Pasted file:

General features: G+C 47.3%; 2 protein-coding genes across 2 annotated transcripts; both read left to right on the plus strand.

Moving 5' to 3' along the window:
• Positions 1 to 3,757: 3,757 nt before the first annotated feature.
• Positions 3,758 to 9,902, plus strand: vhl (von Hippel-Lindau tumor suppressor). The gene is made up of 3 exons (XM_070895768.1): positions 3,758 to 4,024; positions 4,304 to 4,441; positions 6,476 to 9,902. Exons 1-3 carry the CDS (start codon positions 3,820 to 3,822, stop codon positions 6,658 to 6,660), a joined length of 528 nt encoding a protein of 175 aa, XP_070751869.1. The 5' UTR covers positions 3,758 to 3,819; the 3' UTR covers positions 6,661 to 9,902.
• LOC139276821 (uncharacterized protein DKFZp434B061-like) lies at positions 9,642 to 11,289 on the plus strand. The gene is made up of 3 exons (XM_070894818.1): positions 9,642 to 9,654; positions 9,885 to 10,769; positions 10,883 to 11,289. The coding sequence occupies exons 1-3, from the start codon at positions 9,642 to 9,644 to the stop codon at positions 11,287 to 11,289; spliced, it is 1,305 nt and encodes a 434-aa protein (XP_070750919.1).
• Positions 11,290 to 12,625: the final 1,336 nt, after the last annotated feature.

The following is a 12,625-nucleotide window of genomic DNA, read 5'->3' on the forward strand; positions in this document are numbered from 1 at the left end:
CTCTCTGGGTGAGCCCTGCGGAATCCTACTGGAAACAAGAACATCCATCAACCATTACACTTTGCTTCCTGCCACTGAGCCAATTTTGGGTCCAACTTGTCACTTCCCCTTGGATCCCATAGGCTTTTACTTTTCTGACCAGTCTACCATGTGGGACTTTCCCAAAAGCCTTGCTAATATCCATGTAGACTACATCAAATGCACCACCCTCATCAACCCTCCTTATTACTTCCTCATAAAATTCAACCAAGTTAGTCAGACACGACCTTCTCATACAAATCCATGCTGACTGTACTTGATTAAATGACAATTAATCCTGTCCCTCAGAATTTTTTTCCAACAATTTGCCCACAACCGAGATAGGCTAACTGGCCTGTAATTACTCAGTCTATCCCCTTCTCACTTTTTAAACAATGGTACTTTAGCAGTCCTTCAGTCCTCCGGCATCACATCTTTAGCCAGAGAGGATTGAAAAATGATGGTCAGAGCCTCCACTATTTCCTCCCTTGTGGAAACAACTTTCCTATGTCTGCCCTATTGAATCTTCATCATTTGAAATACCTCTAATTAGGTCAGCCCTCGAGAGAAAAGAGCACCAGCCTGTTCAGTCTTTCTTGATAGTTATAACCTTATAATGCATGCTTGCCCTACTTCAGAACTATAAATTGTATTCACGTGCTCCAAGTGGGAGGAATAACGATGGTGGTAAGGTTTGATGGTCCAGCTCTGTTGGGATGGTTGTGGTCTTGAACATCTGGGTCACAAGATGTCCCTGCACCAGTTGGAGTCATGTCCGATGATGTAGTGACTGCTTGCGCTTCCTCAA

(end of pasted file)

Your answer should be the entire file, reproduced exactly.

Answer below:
General features: G+C 47.3%; 2 protein-coding genes across 2 annotated transcripts; both read left to right on the plus strand.

Moving 5' to 3' along the window:
• Positions 1 to 3,757: 3,757 nt before the first annotated feature.
• Positions 3,758 to 9,902, plus strand: vhl (von Hippel-Lindau tumor suppressor). The gene is made up of 3 exons (XM_070895768.1): positions 3,758 to 4,024; positions 4,304 to 4,441; positions 6,476 to 9,902. Exons 1-3 carry the CDS (start codon positions 3,820 to 3,822, stop codon positions 6,658 to 6,660), a joined length of 528 nt encoding a protein of 175 aa, XP_070751869.1. The 5' UTR covers positions 3,758 to 3,819; the 3' UTR covers positions 6,661 to 9,902.
• LOC139276821 (uncharacterized protein DKFZp434B061-like) lies at positions 9,642 to 11,289 on the plus strand. The gene is made up of 3 exons (XM_070894818.1): positions 9,642 to 9,654; positions 9,885 to 10,769; positions 10,883 to 11,289. The coding sequence occupies exons 1-3, from the start codon at positions 9,642 to 9,644 to the stop codon at positions 11,287 to 11,289; spliced, it is 1,305 nt and encodes a 434-aa protein (XP_070750919.1).
• Positions 11,290 to 12,625: the final 1,336 nt, after the last annotated feature.

The following is a 12,625-nucleotide window of genomic DNA, read 5'->3' on the forward strand; positions in this document are numbered from 1 at the left end:
CTCTCTGGGTGAGCCCTGCGGAATCCTACTGGAAACAAGAACATCCATCAACCATTACACTTTGCTTCCTGCCACTGAGCCAATTTTGGGTCCAACTTGTCACTTCCCCTTGGATCCCATAGGCTTTTACTTTTCTGACCAGTCTACCATGTGGGACTTTCCCAAAAGCCTTGCTAATATCCATGTAGACTACATCAAATGCACCACCCTCATCAACCCTCCTTATTACTTCCTCATAAAATTCAACCAAGTTAGTCAGACACGACCTTCTCATACAAATCCATGCTGACTGTACTTGATTAAATGACAATTAATCCTGTCCCTCAGAATTTTTTTCCAACAATTTGCCCACAACCGAGATAGGCTAACTGGCCTGTAATTACTCAGTCTATCCCCTTCTCACTTTTTAAACAATGGTACTTTAGCAGTCCTTCAGTCCTCCGGCATCACATCTTTAGCCAGAGAGGATTGAAAAATGATGGTCAGAGCCTCCACTATTTCCTCCCTTGTGGAAACAACTTTCCTATGTCTGCCCTATTGAATCTTCATCATTTGAAATACCTCTAATTAGGTCAGCCCTCGAGAGAAAAGAGCACCAGCCTGTTCAGTCTTTCTTGATAGTTATAACCTTATAATGCATGCTTGCCCTACTTCAGAACTATAAATTGTATTCACGTGCTCCAAGTGGGAGGAATAACGATGGTGGTAAGGTTTGATGGTCCAGCTCTGTTGGGATGGTTGTGGTCTTGAACATCTGGGTCACAAGATGTCCCTGCACCAGTTGGAGTCATGTCCGATGATGTAGTGACTGCTTGCGCTTCCTCAA